Beginning in the late 19th century, farmers began selling their fresh produce in various locations from their wagons. Around 1900, the intersection of Pearl and Cadiz streets became the hub of a brisk wholesale business. Large quantities of produce were sold along with chickens, pigs, goats, and eggs. As demand for farm-fresh produce and meat grew it was clear that a better-organized system was needed. In 1939, the site of the Dallas Farmers Market was formalized and the first shed established. The site was officially sanctioned as a municipally-owned and operated market in December 1941.
Today, the Dallas Farmers Market features three kinds of sellers: produce dealers, wholesale dealers and local farmers. Monthly yard sales, cooking classes, workshops, and seasonal festivals also take place throughout the year. Floral and garden vendors are located adjacent to the market.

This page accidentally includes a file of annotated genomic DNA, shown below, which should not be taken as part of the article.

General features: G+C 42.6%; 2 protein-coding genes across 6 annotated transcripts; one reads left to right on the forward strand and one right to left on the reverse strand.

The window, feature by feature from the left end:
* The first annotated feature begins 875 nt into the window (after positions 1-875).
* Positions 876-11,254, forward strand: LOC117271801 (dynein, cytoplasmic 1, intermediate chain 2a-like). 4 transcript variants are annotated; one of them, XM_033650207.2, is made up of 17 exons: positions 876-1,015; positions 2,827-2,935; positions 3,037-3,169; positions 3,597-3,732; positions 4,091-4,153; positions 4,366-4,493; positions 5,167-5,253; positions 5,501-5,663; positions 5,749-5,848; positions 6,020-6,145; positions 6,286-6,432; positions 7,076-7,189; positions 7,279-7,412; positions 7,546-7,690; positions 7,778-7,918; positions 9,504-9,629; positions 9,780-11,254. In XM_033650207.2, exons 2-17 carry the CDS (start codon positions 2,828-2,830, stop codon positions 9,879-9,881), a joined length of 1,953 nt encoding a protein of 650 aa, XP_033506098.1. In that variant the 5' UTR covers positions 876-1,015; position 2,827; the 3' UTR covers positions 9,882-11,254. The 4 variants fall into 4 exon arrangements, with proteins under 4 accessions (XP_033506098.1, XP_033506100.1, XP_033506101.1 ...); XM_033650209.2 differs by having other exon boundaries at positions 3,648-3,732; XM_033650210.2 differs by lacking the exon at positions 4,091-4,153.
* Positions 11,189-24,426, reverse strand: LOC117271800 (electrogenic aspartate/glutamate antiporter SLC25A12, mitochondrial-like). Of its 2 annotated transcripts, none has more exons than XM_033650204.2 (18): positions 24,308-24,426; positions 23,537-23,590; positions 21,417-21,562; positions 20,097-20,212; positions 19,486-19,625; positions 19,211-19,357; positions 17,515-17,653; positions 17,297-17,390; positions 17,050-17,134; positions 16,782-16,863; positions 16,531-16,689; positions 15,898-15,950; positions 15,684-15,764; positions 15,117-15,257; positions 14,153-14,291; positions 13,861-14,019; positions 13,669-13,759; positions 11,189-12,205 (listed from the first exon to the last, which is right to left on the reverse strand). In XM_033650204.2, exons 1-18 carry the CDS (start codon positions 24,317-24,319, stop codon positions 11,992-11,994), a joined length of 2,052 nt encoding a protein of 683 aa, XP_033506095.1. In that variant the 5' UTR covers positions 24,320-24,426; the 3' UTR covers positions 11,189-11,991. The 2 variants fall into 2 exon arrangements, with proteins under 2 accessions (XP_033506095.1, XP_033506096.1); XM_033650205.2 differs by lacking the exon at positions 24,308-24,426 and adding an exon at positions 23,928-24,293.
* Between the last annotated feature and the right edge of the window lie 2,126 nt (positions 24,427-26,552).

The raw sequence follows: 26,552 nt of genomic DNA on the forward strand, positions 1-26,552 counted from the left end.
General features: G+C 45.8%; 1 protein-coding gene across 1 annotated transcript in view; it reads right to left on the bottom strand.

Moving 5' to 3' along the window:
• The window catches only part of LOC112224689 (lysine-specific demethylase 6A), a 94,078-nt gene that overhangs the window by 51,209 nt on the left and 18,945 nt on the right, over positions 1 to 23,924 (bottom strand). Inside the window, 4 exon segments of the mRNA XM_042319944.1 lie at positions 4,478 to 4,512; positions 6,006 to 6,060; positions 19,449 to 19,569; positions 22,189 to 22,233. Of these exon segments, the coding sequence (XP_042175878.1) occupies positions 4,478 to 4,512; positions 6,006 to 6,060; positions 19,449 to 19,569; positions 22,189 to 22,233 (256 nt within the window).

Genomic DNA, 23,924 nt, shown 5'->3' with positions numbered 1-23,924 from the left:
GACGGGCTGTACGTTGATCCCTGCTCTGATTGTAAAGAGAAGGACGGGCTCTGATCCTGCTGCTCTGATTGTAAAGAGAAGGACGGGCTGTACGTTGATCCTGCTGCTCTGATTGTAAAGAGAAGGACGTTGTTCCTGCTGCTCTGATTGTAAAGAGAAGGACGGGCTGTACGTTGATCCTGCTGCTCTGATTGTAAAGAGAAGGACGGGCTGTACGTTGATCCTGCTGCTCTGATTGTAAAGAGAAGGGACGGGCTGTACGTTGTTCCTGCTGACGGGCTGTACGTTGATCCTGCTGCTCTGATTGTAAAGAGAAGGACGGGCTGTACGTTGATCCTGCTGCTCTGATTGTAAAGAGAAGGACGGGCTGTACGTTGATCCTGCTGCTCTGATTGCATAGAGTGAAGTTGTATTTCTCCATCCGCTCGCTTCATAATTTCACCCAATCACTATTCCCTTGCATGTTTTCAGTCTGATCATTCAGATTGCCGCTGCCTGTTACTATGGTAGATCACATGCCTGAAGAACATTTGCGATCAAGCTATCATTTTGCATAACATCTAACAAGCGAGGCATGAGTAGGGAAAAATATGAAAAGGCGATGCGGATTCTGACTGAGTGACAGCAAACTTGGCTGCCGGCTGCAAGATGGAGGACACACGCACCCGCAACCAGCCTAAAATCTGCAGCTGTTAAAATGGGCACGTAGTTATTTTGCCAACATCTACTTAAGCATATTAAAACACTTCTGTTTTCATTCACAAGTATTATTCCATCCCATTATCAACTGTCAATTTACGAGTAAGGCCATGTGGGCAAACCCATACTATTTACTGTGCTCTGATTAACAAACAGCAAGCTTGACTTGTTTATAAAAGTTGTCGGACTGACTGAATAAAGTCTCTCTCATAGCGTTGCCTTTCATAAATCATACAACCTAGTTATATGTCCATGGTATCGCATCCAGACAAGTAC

The Dallas Farmers Market is open daily from 8:00am to 6:00pm. A wholesale night market takes place daily from midnight to 7:00am. Saturday has the largest turnout of local farmers. The market consists of 4 sheds:
For several years, the Dallas City Council Economic Development Committee has been in talks with developers. In early December 2013, plans were announced (subject to approval) for mixed-use residential and retail redevelopment of the area. Announced plans include tearing down Sheds 3 & 4, replacing them with retail space and roughly 300 residential units, and converting Shed 2 entirely to retail and a food pavilion. Shed 1, the only property still owned by the city, will house the remaining actual farmer's market, with an expected doubling of the number of stalls available to local farmers.